The Biden administration has changed its leadership remove some student loans from eligibility for forgiveness, a major turnaround as the Department of Education finalizes preparations to begin applications for debt relief.
Starting Thursday, borrowers with student loans through the Federal Family Education Loan (FFEL) and Perkins Loans program who have not yet consolidated their debt into Direct Loans will no longer be able to do so and no longer qualify for federal debt forgiveness, the Department of Education now says. These programs, although federally guaranteed, are held by private institutions. Borrowers with FFEL and Perkins loans who applied for consolidation in the Direct Loan program before Thursday are still eligible for debt relief.
At this time, the Department of Education is “assessing and discussing with private lenders whether there are alternative ways to provide relief to non-ED federal student loan borrowers, including FFEL loans and Perkins loans,” the department says on its website.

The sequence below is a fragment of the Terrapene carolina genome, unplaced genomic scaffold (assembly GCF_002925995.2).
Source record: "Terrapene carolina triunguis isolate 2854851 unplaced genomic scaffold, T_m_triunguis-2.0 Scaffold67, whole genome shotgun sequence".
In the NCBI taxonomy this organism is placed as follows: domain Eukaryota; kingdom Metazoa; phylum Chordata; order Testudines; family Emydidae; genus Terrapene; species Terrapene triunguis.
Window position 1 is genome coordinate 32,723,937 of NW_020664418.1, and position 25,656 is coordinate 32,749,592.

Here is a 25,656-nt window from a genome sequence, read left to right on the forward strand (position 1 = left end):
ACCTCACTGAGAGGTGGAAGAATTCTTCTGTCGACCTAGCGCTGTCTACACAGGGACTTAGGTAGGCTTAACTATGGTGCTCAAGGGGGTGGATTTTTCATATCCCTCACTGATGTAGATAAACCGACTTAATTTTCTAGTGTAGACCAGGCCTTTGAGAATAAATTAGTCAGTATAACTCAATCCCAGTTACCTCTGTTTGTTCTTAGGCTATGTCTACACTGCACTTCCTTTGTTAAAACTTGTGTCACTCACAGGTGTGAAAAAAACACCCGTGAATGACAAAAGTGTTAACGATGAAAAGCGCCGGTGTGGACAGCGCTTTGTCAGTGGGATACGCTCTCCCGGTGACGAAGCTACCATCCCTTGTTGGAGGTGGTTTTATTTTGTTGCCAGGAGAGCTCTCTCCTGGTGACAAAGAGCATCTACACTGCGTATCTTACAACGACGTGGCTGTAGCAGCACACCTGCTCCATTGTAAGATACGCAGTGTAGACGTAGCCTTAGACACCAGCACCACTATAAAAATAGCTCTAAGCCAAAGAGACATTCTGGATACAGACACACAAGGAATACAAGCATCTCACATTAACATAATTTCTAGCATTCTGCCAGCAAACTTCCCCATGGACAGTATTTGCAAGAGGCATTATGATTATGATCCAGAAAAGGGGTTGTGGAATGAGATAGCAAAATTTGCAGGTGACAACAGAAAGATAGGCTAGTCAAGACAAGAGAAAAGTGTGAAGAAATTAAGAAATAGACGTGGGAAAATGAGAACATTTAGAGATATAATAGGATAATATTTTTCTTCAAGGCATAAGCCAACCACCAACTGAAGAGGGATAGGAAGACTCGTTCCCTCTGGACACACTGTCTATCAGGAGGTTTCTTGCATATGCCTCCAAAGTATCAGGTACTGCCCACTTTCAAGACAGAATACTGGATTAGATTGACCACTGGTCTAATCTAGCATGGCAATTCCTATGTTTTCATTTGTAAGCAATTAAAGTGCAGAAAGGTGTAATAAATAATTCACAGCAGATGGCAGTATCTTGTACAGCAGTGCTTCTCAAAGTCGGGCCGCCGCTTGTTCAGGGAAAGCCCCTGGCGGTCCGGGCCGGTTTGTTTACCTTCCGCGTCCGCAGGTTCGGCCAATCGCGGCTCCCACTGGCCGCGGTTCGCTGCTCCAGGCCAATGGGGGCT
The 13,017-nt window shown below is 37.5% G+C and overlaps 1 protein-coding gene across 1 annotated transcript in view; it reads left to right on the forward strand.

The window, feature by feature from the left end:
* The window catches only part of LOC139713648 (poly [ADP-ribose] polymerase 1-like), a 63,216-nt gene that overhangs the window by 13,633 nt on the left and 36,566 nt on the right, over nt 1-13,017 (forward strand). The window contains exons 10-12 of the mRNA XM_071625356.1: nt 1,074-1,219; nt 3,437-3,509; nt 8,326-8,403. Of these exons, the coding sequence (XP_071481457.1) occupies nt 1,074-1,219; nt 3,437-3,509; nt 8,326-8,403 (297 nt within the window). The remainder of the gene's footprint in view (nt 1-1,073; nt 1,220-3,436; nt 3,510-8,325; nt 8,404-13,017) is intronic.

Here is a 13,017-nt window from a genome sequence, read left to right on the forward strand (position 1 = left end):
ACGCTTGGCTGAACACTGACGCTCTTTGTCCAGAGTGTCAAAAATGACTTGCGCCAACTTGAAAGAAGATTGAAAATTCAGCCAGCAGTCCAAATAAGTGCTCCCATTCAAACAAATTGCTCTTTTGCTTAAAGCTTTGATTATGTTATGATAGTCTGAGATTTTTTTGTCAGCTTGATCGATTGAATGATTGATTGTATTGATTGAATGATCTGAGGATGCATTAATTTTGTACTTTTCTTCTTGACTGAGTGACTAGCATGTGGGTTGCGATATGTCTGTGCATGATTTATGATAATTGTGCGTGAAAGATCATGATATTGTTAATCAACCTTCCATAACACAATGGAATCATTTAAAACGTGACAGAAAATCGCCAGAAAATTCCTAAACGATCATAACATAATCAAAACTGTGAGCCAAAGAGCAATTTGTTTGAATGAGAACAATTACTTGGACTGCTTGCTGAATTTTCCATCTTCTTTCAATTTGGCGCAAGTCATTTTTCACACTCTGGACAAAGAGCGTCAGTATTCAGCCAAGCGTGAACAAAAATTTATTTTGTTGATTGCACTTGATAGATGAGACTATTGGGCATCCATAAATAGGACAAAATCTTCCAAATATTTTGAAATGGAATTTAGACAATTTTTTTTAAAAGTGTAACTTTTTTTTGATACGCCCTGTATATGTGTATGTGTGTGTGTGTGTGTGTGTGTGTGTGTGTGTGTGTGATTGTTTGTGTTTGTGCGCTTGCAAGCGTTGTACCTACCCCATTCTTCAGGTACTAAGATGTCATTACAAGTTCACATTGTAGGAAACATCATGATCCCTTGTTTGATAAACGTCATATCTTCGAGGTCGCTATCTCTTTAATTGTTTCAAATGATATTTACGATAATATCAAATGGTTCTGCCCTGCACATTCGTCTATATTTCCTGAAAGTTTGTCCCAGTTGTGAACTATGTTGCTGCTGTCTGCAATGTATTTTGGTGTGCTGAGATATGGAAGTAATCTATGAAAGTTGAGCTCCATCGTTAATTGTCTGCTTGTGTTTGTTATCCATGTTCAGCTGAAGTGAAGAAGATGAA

The ministry did not explain the reason for the change, which occurred on the same dayover student debt relief. Biden administration for those earning less than $125,000 or households with an income of less than $250,000, while Pell Grant recipients who come from less affluent families can have an additional $10,000 forgiven.
The administration’s justification for debt relief depends on the period after September. 11, 2001, a law that the White House says allows it to act in times of national emergency, which in this case was the COVID-19 pandemic. Plaintiffs in the GOP lawsuit cite CBS Newsin which President Biden said the pandemic was “over”.
Borrowers can still apply for debt relief, but the administration is urging them to apply by Nov. 15 so they can get debt relief before Jan. 1, 2023, when borrowers will have to resume student loan payments. Since the beginning of the pandemic in 2020, they did not have to pay.
Debtors will still be able to apply for debt relief until 2023, according to the White House.